Skip to Navigation
University of Pittsburgh
Print This Page Print this pages

June 25, 2009

Bellefield Boiler Plant converts to cleaner fuel

The Bellefield Boiler Plant is on schedule to stop burning coal by July 1. The deadline was part of a consent order announced in February by the Allegheny County Health Department, although power plant spokesperson Betsy Momich said the plan to convert the six boilers to natural gas was underway prior to that order.

“Necessary plant and boiler modifications are under way as is the transition planning by boiler plant supervision and staff,” she said.

The plant is owned by a consortium of Pitt, UPMC, Carnegie Mellon University, Carnegie Museums of Pittsburgh, Carnegie Library, the City of Pittsburgh and the city school district. It provides steam heat to the universities, hospitals, library, museum, the Pittsburgh Board of Education headquarters and Phipps Conservatory.

Pitt uses about 50 percent of the plant’s annual steam production, Momich said.

According to Facilities Management, Pitt is preparing to shift from the Bellefield Boiler Plant to the newer Carrillo Street Steam Plant to provide heat and hot water to University buildings. The change, expected this fall, will cut carbon emissions by 47 percent, reducing emissions by 48,000 metric tons per year.

The six-boiler Carrillo Street plant is in the commissioning phase, a period of testing to ensure the system works properly. When fully operational, the Carrillo plant is expected to have more than enough capacity to serve the current needs of the University and the hospitals.

The aftermath of recent heavy rains has pressed the plant into service, said Alan Garfinkel of the Office of University Counsel. Flooding at the Bellefield plant last week prompted an emergency call to provide steam for the hospitals. Garfinkel said the Carrillo Street plant was expected to continue providing steam to the hospitals through at least sometime this week.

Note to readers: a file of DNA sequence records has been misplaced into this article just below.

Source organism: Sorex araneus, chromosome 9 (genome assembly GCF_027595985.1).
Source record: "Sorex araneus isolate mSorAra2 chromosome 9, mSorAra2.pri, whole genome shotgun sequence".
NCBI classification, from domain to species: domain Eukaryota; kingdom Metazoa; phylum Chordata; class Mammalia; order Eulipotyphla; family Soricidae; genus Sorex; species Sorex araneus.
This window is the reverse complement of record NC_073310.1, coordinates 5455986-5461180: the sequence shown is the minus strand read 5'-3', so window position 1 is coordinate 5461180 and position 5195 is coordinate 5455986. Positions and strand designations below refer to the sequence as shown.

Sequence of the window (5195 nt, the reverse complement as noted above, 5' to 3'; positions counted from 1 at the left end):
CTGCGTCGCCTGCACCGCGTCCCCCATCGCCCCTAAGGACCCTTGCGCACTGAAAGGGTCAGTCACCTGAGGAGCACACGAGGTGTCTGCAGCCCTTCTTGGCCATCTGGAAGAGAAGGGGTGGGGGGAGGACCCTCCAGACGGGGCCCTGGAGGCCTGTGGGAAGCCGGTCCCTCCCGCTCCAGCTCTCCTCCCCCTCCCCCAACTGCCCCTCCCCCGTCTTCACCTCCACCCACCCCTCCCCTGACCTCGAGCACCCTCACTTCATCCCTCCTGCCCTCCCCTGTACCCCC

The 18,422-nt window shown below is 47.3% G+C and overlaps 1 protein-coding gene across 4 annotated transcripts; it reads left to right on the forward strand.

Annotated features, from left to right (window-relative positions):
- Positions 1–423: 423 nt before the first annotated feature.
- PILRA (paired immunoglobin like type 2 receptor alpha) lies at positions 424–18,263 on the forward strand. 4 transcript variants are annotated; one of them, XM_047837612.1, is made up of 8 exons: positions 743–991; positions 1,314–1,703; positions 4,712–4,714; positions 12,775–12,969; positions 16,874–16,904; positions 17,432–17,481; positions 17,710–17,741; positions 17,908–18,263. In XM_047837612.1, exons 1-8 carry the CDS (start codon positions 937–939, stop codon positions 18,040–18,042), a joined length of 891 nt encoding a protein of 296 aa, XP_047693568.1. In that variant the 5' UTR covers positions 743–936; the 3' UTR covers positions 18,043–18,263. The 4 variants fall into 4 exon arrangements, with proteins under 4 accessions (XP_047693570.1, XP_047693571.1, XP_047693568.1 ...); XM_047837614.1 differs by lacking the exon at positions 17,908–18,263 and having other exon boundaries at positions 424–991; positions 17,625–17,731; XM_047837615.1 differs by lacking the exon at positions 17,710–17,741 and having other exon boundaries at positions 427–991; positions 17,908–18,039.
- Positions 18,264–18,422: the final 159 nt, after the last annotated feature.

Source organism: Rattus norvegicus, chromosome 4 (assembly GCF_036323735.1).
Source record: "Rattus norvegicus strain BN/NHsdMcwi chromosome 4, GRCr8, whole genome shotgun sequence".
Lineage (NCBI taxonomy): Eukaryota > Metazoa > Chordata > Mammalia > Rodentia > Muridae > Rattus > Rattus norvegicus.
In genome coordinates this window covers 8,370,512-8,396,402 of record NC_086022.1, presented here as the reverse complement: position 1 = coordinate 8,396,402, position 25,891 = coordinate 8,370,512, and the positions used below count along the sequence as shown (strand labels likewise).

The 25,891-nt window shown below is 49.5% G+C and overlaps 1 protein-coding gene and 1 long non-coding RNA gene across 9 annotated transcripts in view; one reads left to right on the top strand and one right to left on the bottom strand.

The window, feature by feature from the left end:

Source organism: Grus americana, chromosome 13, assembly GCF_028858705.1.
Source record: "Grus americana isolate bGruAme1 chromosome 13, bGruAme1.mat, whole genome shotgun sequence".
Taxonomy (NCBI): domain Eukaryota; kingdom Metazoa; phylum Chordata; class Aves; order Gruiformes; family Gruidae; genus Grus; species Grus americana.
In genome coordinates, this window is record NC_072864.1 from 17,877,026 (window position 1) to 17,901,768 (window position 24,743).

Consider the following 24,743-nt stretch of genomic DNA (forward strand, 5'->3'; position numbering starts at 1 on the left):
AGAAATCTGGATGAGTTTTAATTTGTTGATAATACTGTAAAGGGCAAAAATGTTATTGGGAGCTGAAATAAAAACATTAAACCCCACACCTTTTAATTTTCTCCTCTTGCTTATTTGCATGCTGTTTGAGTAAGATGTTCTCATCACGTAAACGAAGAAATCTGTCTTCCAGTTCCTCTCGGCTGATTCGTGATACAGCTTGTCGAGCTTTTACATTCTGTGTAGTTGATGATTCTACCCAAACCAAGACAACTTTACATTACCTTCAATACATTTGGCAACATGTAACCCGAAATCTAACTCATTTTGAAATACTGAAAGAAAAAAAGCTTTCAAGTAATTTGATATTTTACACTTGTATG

Both the need for a cleaner-burning steam plant and the desire for additional capacity for future Pitt or UPMC expansion drove the construction of the Carrillo Street plant.

The Bellefield plant has a history of air quality violations. (See May 25, 2006, University Times.)

In 2006, the owners paid $175,000 fine and agreed to use a cleaner fuel mixture of coal and natural gas after the plant exceeded county air pollution limits for particulates and sulfur dioxide emissions during a stack emissions test in December 2004. The Bellefield plant also was fined $675 for exceeding sulfur dioxide and nitrogen oxide emission limits in 2003.

It most recently was cited by the health department in October 2008 for excessive visible emissions. The alleged violations were settled with an agreement to pay a civil penalty of $9,175 into the county’s clean air fund.

The health department estimated that the switch to all gas fuel at the Bellefield plant will improve air quality by cutting sulfur dioxide emissions by 99 percent, or 700 tons per year, and particulate emissions by 76 percent, or 170 tons per year.

—Kimberly K. Barlow

Leave a Reply